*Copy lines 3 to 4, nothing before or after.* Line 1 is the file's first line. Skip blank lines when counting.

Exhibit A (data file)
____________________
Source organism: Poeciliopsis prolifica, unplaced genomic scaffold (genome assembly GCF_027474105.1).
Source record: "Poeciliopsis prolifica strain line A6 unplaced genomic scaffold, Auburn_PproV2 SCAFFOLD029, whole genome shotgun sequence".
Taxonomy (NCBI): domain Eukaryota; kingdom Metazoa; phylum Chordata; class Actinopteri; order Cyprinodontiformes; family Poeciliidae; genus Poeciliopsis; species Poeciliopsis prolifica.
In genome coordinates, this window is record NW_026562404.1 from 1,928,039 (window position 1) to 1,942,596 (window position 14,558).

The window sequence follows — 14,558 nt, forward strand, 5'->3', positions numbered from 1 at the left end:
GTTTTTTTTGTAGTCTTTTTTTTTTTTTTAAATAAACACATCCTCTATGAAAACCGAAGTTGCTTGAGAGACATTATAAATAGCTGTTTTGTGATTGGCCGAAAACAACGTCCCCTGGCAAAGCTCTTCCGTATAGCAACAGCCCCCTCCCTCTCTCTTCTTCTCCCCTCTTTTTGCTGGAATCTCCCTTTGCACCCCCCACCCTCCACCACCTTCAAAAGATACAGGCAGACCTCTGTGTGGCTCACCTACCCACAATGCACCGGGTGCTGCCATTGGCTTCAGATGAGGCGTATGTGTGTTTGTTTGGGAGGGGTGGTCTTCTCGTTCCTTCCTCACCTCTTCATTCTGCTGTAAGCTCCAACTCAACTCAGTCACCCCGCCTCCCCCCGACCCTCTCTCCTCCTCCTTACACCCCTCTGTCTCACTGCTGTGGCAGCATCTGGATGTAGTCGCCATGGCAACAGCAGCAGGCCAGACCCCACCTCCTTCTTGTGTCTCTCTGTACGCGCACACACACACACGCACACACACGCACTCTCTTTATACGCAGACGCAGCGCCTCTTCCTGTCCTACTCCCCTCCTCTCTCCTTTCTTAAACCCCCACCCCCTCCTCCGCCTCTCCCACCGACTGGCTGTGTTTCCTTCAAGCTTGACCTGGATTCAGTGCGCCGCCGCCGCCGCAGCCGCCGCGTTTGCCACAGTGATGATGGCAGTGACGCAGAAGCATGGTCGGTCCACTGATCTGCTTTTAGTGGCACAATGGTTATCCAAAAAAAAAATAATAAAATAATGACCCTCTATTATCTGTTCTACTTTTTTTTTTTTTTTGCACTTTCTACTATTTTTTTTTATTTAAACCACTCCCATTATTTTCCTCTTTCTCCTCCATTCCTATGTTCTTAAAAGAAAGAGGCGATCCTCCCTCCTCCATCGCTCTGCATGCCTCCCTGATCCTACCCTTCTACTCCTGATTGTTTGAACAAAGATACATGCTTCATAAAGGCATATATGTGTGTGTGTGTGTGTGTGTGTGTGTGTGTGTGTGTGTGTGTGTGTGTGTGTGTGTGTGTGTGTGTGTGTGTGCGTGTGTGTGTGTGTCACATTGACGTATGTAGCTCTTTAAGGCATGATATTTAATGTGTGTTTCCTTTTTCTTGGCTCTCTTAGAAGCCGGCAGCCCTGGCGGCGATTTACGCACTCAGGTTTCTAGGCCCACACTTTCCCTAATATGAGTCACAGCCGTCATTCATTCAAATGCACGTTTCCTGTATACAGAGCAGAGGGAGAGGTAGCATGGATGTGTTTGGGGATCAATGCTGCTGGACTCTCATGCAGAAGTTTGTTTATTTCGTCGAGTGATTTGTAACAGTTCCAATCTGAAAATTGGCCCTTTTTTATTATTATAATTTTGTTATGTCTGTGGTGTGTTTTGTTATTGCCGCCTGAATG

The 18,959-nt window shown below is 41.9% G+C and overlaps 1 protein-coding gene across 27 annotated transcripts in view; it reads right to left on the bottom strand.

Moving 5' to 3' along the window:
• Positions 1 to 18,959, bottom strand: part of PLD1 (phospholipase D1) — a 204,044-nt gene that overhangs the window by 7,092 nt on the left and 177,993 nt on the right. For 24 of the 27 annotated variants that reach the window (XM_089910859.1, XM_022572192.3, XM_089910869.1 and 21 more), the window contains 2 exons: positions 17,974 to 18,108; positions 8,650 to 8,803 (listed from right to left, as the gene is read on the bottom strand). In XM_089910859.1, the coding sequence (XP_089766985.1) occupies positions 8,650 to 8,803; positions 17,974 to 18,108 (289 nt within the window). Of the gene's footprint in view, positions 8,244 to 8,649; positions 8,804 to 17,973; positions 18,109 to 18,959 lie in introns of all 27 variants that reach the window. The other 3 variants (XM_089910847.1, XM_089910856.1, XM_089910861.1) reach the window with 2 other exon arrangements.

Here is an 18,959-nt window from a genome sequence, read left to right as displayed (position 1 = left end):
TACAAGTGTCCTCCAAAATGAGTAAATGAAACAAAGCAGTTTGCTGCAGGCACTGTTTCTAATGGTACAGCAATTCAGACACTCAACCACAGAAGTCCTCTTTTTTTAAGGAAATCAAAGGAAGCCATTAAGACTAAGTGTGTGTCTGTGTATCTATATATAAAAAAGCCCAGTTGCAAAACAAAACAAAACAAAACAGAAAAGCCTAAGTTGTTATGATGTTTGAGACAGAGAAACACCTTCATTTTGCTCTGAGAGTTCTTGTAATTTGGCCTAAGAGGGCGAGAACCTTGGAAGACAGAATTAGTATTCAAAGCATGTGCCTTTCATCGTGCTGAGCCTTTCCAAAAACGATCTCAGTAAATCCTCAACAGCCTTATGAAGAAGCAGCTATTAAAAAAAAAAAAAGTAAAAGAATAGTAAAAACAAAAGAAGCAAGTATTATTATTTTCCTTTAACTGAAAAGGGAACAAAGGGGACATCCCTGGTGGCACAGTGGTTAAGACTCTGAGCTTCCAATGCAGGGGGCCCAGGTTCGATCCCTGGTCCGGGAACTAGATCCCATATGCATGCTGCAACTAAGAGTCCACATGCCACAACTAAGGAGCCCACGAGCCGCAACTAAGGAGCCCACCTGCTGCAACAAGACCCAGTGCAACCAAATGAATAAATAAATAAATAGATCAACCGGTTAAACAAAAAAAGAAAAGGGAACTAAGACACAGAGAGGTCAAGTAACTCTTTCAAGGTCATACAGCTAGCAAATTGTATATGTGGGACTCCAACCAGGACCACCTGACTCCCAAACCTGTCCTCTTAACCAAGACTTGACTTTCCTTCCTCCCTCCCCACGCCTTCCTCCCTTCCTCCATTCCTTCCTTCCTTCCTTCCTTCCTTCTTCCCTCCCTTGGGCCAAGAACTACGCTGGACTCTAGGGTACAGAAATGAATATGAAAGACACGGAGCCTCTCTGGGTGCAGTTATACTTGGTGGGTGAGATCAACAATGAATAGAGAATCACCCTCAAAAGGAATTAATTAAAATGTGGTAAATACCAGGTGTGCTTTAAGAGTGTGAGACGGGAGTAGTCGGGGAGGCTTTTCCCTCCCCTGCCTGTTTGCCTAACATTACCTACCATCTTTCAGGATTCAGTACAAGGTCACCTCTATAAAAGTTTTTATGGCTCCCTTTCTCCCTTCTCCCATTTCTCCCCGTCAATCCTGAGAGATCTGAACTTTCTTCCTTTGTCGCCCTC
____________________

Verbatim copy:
Taxonomy (NCBI): domain Eukaryota; kingdom Metazoa; phylum Chordata; class Actinopteri; order Cyprinodontiformes; family Poeciliidae; genus Poeciliopsis; species Poeciliopsis prolifica.
In genome coordinates, this window is record NW_026562404.1 from 1,928,039 (window position 1) to 1,942,596 (window position 14,558).